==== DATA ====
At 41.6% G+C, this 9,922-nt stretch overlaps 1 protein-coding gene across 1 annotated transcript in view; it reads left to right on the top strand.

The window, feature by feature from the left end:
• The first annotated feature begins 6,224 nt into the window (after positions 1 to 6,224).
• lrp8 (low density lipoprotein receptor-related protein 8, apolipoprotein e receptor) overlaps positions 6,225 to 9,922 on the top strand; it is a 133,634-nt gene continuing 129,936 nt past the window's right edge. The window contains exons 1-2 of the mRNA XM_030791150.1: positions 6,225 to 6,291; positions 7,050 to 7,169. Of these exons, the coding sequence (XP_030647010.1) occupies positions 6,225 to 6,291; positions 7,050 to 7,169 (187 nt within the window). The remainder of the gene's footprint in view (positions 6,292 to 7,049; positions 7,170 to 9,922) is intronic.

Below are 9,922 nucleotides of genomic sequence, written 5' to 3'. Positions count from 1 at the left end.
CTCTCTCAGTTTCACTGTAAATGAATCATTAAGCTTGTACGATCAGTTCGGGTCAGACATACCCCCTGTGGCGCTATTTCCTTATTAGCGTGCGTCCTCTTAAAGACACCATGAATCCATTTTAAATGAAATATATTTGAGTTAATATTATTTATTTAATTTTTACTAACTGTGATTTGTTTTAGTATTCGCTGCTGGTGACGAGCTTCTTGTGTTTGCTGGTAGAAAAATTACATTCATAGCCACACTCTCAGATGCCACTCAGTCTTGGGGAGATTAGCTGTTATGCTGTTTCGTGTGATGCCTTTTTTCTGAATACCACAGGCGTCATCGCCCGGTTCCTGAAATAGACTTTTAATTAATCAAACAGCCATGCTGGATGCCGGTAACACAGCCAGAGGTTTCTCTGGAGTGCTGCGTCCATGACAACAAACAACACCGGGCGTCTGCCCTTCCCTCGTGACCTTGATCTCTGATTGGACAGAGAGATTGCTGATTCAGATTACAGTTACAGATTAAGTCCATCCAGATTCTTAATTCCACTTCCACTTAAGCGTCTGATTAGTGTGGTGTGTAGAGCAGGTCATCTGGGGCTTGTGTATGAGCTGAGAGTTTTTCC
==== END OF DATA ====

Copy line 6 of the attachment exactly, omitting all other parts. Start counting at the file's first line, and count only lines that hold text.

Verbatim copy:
CTCTCTCAGTTTCACTGTAAATGAATCATTAAGCTTGTACGATCAGTTCGGGTCAGACATACCCCCTGTGGCGCTATTTCCTTATTAGCGTGCGTCCTCTTAAAGACACCATGAATCCATTTTAAATGAAATATATTTGAGTTAATATTATTTATTTAATTTTTACTAACTGTGATTTGTTTTAGTATTCGCTGCTGGTGACGAGCTTCTTGTGTTTGCTGGTAGAAAAATTACATTCATAGCCACACTCTCAGATGCCACTCAGTCTTGGGGAGATTAGCTGTTATGCTGTTTCGTGTGATGCCTTTTTTCTGAATACCACAGGCGTCATCGCCCGGTTCCTGAAATAGACTTTTAATTAATCAAACAGCCATGCTGGATGCCGGTAACACAGCCAGAGGTTTCTCTGGAGTGCTGCGTCCATGACAACAAACAACACCGGGCGTCTGCCCTTCCCTCGTGACCTTGATCTCTGATTGGACAGAGAGATTGCTGATTCAGATTACAGTTACAGATTAAGTCCATCCAGATTCTTAATTCCACTTCCACTTAAGCGTCTGATTAGTGTGGTGTGTAGAGCAGGTCATCTGGGGCTTGTGTATGAGCTGAGAGTTTTTCC